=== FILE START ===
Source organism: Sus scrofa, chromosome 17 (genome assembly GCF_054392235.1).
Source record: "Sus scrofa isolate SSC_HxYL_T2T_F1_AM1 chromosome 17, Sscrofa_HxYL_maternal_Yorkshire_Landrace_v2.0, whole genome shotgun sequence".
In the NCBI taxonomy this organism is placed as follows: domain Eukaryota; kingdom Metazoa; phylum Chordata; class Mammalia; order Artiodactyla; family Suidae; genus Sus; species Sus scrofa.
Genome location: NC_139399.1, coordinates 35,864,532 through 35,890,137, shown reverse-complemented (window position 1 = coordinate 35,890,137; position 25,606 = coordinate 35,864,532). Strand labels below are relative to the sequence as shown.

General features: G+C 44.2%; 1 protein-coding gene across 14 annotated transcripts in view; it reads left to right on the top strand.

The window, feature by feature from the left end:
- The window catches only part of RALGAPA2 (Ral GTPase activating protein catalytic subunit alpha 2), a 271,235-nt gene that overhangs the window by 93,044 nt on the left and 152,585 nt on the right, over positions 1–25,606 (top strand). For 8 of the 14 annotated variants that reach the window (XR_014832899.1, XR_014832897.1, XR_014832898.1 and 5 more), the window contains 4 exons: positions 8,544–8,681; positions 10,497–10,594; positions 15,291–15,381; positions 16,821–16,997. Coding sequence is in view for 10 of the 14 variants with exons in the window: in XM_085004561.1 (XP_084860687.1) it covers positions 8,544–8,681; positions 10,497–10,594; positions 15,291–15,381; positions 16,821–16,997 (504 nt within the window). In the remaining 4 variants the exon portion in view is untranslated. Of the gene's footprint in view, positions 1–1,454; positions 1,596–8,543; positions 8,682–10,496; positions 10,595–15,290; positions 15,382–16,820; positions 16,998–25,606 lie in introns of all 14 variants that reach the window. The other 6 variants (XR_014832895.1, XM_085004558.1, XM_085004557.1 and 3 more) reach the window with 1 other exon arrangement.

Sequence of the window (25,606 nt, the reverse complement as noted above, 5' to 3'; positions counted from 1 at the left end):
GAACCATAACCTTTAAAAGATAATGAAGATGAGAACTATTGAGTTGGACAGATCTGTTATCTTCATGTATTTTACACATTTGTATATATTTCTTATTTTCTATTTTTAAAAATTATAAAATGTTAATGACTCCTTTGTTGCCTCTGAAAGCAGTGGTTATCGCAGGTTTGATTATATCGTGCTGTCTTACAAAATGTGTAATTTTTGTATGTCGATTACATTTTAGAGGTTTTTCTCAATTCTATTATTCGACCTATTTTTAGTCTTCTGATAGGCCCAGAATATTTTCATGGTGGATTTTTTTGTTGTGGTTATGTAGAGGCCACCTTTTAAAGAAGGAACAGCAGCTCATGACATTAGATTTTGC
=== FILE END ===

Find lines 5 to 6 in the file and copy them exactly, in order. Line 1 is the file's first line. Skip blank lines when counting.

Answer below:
General features: G+C 44.2%; 1 protein-coding gene across 14 annotated transcripts in view; it reads left to right on the top strand.

The window, feature by feature from the left end: